Missionaries often claim that Jesus said x or said y in the New Testament. I have seen you say that the NT does not contain the actual words of Jesus, is this a Muslim claim?
It is disingenuous for Christians to claim that Jesus said anything based on New Testament quotes. Traditionally in Graeco-Roman literature, under which the New Testament falls there are two main forms of quotations, ipsissima verba (the very words) and ipsissima vox (the very voice). The majority of New Testament quotes claimed to be said by Jesus fall under the category of ipsissima vox, meaning that someone has interpreted Christ’s alleged words and developed this quote according to their understanding of what was said. Similarly, this form of quotation also refers to invented quotes, where authors spoke (wrote) on behalf of others, based on the reasoning that they believe the quotes would have been accepted by the original speaker. Thus, it was and is common in Graeco-Roman literature to find works being written in other people’s names or quotes being manufactured and attributed to other people. Daniel Wallace, a conservative Christian scholar has said something similar regarding this topic:
Myth 2: Words in red indicate the exact words spoken by Jesus of Nazareth.
Scholars have for a long time recognized that the Gospel writers shape their narratives, including the sayings of Jesus. A comparison of the Synoptics reveals this on almost every page. Matthew quotes Jesus differently than Mark does who quotes Jesus differently than Luke does. And John’s Jesus speaks significantly differentyly than the Synoptic Jesus does. Just consider the key theme of Jesus’ ministry in the Synoptics: ‘the kingdom of God’ (or, in Matthew’s rendering, often ‘the kingdom of heaven’). Yet this phrase occurs only twice in John, being replaced usually by ‘eternal life.’ (“Kingdom of God” occurs 53 times in the Gospels, only two of which are in John; “kingdom of heaven” occurs 32 times, all in Matthew. “Eternal life” occurs 8 times in the Synoptics, and more than twice as often in John.) The ancient historians were far more concerned to get the gist of what a speaker said than they were to record his exact words. And if Jesus taught mostly, or even occasionally, in Aramaic, since the Gospels are in Greek the words by definition are not exact.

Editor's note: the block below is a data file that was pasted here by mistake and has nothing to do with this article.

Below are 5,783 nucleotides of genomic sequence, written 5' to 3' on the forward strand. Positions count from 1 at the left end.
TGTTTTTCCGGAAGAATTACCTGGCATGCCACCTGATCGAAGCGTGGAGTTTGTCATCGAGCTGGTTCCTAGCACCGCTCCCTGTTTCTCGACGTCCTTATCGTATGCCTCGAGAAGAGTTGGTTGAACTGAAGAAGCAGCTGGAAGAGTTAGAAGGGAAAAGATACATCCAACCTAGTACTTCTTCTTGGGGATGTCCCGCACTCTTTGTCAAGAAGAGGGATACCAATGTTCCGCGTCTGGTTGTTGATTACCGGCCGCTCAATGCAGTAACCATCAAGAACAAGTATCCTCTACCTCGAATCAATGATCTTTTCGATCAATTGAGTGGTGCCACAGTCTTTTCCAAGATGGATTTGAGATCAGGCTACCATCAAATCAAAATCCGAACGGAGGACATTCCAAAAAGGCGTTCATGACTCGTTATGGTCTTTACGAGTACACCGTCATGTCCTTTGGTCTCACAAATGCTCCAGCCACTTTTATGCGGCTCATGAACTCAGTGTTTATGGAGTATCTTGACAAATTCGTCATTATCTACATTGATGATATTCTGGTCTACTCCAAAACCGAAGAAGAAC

A useful distinction is made between the very words of Jesus and very voice of Jesus, known as ipsissima verba and ipsissima vox, respectively. Only rarely can we say that we have the very words of Jesus, but we can be far more confident that what is recorded in red letters in translations is at least the very voice of Jesus. Again, if ancient historians were not as concerned to get the words exactly right, we should not put them into a modernist straitjacket in which we expect them to be something they were never intended to be. – Source.
It is very difficult to claim that a quote belongs to the second category of ipsissima verba, that is, verbatim speech. Scholars differ on the very few instances where they believe Christ’s true speech may have been recorded. There is very little general agreement regarding these instances and each case needs to be inspected and qualified critically. Additionally, since we do not have the original words of Christ in their original language, there exists a difficulty in translating where language devices have been used. As such, this matter of a different language, after already being re-interpreted by someone other than Jesus makes the matter of knowing what Jesus actually said quite complicated. This is especially true in places where we have single quotes attributed to Jesus, without any other witnesses. How would we know that the one listening and recording, understood what was said? There is no way to know.
Therefore, the next time a missionary claims to have the very words of Christ, you may want to point out that this is historically untrue and that the quote itself requires extensive examination before qualification.
and God knows best.